Who or what inspires your drag aesthetic?
Yshee and Mo Heart inspired my drive and my personality, whereas my actual aesthetic is something I think I’ve always had. I just love things that are different and intriguing, I love modern art, things that play with the mind when you look at it. I love things that aren’t literal, like wearing something that would probably make you get injured, things that are just like what the fuck? Anything with a WTF to it, that’s me. I don’t care if this headpiece is heavy, I don’t care if this corset’s killing me.
I would leave the house and see certain buildings, or I might see a picture on a wall or graffiti outside and I’m inspired by these little elements. Then I take that into my drag. I feel like that’s the best part about it because I look at it so much as an art form, I don’t look at it as just being cute and pretty. Everything I’ve seen around me and different stuff that has influenced me, I can bring that into something beautiful.
The fetish side of things, like; I was raised in a Christian family. I went to church almost every single day of the week and I always held back my sexuality, and my sex drive and different things that I was ashamed of. I went to the British Fashion Awards, I had my nipples out, and people were like, “why are you always showing us your nipples?” I did this on purpose, obviously. Why is it that people feel the need to police my drag, you know? My parents told me, “always make sure you’re fully dressed, don’t show this, don’t wear jeans that are too tight.” And I’m past that point where I care what people think. So I’m doing everything as a statement now because I have that platform, and I can do so. I don’t do it for anyone but myself. It is challenging for me, I’m not gonna lie. However, I know that it’s the building block in me getting to where I want, and also people will see that and feel inspired.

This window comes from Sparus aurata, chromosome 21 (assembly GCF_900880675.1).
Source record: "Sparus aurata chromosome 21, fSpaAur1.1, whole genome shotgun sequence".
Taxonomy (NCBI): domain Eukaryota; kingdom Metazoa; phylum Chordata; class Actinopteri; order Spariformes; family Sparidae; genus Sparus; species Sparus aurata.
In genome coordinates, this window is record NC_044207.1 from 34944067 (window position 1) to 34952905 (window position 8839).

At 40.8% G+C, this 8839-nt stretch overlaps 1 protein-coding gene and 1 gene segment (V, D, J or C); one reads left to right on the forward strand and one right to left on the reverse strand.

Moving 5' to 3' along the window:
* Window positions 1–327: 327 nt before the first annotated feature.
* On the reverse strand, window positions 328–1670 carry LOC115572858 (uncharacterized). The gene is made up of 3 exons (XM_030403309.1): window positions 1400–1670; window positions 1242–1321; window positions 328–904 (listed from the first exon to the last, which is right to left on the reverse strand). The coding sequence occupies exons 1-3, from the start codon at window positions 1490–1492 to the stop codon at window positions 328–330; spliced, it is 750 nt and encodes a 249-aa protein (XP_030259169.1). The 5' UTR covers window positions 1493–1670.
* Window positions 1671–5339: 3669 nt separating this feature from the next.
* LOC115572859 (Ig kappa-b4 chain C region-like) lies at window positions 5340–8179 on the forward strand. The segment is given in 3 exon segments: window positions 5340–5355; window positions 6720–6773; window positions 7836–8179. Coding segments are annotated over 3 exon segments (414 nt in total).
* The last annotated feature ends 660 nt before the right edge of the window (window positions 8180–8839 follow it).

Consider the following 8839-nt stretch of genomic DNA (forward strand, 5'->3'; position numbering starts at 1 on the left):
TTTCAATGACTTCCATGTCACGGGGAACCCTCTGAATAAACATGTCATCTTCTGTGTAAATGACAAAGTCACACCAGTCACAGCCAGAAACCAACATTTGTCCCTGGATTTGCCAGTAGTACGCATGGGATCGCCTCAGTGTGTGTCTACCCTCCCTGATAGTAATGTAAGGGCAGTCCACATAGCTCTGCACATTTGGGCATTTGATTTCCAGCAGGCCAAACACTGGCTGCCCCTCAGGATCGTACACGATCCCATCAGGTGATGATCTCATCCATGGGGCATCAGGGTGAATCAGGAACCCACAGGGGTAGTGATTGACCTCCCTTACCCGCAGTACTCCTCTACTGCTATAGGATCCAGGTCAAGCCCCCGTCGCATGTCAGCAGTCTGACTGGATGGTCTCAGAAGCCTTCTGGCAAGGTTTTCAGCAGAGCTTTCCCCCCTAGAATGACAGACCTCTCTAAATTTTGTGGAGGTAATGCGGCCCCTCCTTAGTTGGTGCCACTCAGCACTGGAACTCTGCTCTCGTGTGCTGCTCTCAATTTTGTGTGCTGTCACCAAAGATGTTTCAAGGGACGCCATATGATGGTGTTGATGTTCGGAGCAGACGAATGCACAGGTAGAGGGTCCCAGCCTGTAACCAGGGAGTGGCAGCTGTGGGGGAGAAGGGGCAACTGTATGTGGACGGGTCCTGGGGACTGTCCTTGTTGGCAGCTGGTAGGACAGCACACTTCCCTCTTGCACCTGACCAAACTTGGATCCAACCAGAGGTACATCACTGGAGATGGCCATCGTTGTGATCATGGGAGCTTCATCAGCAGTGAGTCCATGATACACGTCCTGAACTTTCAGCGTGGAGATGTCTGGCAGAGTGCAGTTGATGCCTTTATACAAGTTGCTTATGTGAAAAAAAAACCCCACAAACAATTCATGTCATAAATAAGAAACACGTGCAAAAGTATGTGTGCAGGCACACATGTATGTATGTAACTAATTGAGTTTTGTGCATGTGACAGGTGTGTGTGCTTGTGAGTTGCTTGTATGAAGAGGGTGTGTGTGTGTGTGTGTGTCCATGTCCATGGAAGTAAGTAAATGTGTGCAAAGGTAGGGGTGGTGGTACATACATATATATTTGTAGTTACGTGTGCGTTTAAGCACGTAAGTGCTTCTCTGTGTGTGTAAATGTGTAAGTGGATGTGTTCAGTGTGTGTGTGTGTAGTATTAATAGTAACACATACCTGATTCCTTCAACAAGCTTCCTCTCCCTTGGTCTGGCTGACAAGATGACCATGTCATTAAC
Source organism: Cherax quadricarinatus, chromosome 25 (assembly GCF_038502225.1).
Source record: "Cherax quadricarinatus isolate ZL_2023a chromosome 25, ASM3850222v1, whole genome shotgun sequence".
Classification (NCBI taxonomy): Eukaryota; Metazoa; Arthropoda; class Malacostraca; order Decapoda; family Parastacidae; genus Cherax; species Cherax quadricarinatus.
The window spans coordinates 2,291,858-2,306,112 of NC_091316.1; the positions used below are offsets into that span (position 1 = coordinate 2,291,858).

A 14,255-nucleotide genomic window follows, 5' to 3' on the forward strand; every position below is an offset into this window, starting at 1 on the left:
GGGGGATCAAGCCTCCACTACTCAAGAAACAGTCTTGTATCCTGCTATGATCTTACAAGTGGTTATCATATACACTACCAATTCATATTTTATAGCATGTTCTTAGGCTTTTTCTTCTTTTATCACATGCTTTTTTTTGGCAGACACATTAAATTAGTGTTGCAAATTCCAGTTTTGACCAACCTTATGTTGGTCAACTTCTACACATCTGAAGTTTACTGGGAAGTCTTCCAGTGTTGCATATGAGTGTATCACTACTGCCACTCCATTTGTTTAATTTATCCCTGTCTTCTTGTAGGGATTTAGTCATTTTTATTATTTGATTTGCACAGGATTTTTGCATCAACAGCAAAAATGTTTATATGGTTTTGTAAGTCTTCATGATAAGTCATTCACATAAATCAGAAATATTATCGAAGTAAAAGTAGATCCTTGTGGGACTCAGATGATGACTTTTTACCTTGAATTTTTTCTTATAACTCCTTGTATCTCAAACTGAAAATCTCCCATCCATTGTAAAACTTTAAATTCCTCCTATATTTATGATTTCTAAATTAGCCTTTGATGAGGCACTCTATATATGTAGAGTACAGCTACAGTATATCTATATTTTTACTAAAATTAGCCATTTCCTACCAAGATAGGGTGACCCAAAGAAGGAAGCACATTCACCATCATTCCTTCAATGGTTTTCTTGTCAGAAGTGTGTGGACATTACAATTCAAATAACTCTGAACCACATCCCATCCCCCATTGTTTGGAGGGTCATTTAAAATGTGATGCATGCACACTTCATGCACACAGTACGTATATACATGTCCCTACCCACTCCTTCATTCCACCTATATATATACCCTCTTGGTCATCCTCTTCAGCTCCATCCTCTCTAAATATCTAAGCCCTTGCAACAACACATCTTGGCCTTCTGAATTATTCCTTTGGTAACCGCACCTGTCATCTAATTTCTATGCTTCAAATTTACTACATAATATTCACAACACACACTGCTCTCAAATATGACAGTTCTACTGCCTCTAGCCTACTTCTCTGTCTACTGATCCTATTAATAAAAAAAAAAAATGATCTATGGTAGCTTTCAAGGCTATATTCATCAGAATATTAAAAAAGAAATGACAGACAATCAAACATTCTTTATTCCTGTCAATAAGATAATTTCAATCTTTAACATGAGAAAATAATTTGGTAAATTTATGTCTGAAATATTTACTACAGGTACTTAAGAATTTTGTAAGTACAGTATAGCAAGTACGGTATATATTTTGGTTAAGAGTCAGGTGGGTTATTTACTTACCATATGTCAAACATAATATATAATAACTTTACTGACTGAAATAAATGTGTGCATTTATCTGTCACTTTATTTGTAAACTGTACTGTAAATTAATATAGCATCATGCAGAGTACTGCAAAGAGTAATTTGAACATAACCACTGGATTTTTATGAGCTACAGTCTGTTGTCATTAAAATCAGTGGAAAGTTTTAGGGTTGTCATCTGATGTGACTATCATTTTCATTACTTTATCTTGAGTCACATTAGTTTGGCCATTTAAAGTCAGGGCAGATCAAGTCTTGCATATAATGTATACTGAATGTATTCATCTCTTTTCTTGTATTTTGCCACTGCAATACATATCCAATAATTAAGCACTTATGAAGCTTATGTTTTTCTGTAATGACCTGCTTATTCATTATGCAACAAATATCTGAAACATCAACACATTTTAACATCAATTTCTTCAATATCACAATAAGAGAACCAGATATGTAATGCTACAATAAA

A lot of my drag aesthetic is about feeling like you’re that fucking bitch. I feel like a lot of people are not body confident, or whatever it is about themselves, and you can tell from the way they act. Sometimes you need to be like, “Girl, you’re that bitch” like, c’mon, you’re better than that.I don’t think I’m the most beautiful person, I don’t think I’m the most talented dancer, however, I give myself some credit, and I want to be the best that I can be and shine my light wherever I go.
Sometimes to be able to grow you have to be uncomfortable. I could be comfortable and dress the way that society wants me to dress, say things that society wants me to say, but I’m not going to grow.
How did that upbringing influence your goals now?
I want to be the kind of person I wish I had seen on TV. I didn’t have anyone that looks like me, or acts like me, especially being a dark skinned person. So, when I do things now, I always get a bit emotional – I love to cry – because I’m really being that person that I only dreamed of having when I was growing up, and every single thing I do I’m like, thank God I lived to see my life change to this.